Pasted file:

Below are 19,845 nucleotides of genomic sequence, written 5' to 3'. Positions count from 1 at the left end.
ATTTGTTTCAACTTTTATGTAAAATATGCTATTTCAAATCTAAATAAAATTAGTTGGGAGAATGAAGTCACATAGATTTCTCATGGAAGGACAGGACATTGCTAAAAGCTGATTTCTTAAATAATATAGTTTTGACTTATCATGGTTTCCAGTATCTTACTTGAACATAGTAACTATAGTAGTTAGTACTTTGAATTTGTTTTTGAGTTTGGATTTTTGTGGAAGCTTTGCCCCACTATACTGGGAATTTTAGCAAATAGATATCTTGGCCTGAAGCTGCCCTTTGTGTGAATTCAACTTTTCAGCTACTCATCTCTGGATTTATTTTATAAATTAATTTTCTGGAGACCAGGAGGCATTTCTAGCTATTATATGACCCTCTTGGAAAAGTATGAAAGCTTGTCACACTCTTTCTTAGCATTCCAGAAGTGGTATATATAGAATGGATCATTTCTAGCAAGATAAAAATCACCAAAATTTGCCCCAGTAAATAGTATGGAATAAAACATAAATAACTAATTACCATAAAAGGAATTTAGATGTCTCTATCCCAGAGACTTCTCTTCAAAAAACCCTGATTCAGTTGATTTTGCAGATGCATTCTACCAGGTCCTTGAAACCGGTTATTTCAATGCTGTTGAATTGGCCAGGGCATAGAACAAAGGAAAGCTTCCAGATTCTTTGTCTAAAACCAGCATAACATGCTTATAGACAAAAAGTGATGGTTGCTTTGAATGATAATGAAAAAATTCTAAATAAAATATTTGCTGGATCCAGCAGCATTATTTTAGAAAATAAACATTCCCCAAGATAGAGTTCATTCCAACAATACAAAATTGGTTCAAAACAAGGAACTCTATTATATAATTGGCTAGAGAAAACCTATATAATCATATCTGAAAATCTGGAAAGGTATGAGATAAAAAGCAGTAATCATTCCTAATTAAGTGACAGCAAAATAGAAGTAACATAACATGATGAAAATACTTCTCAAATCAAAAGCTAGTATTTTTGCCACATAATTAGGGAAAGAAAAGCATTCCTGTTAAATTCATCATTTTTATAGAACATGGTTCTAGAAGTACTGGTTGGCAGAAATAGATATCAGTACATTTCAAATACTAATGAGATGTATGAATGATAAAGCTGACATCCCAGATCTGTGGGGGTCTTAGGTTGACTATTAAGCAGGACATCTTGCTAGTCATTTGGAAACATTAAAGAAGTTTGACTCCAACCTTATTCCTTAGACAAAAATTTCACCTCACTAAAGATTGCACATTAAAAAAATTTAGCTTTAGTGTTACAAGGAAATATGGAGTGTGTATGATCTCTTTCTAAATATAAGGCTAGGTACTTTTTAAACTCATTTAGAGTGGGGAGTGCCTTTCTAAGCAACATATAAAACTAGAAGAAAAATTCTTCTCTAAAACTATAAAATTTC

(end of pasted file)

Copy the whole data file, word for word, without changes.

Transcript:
Below are 19,845 nucleotides of genomic sequence, written 5' to 3'. Positions count from 1 at the left end.
ATTTGTTTCAACTTTTATGTAAAATATGCTATTTCAAATCTAAATAAAATTAGTTGGGAGAATGAAGTCACATAGATTTCTCATGGAAGGACAGGACATTGCTAAAAGCTGATTTCTTAAATAATATAGTTTTGACTTATCATGGTTTCCAGTATCTTACTTGAACATAGTAACTATAGTAGTTAGTACTTTGAATTTGTTTTTGAGTTTGGATTTTTGTGGAAGCTTTGCCCCACTATACTGGGAATTTTAGCAAATAGATATCTTGGCCTGAAGCTGCCCTTTGTGTGAATTCAACTTTTCAGCTACTCATCTCTGGATTTATTTTATAAATTAATTTTCTGGAGACCAGGAGGCATTTCTAGCTATTATATGACCCTCTTGGAAAAGTATGAAAGCTTGTCACACTCTTTCTTAGCATTCCAGAAGTGGTATATATAGAATGGATCATTTCTAGCAAGATAAAAATCACCAAAATTTGCCCCAGTAAATAGTATGGAATAAAACATAAATAACTAATTACCATAAAAGGAATTTAGATGTCTCTATCCCAGAGACTTCTCTTCAAAAAACCCTGATTCAGTTGATTTTGCAGATGCATTCTACCAGGTCCTTGAAACCGGTTATTTCAATGCTGTTGAATTGGCCAGGGCATAGAACAAAGGAAAGCTTCCAGATTCTTTGTCTAAAACCAGCATAACATGCTTATAGACAAAAAGTGATGGTTGCTTTGAATGATAATGAAAAAATTCTAAATAAAATATTTGCTGGATCCAGCAGCATTATTTTAGAAAATAAACATTCCCCAAGATAGAGTTCATTCCAACAATACAAAATTGGTTCAAAACAAGGAACTCTATTATATAATTGGCTAGAGAAAACCTATATAATCATATCTGAAAATCTGGAAAGGTATGAGATAAAAAGCAGTAATCATTCCTAATTAAGTGACAGCAAAATAGAAGTAACATAACATGATGAAAATACTTCTCAAATCAAAAGCTAGTATTTTTGCCACATAATTAGGGAAAGAAAAGCATTCCTGTTAAATTCATCATTTTTATAGAACATGGTTCTAGAAGTACTGGTTGGCAGAAATAGATATCAGTACATTTCAAATACTAATGAGATGTATGAATGATAAAGCTGACATCCCAGATCTGTGGGGGTCTTAGGTTGACTATTAAGCAGGACATCTTGCTAGTCATTTGGAAACATTAAAGAAGTTTGACTCCAACCTTATTCCTTAGACAAAAATTTCACCTCACTAAAGATTGCACATTAAAAAAATTTAGCTTTAGTGTTACAAGGAAATATGGAGTGTGTATGATCTCTTTCTAAATATAAGGCTAGGTACTTTTTAAACTCATTTAGAGTGGGGAGTGCCTTTCTAAGCAACATATAAAACTAGAAGAAAAATTCTTCTCTAAAACTATAAAATTTC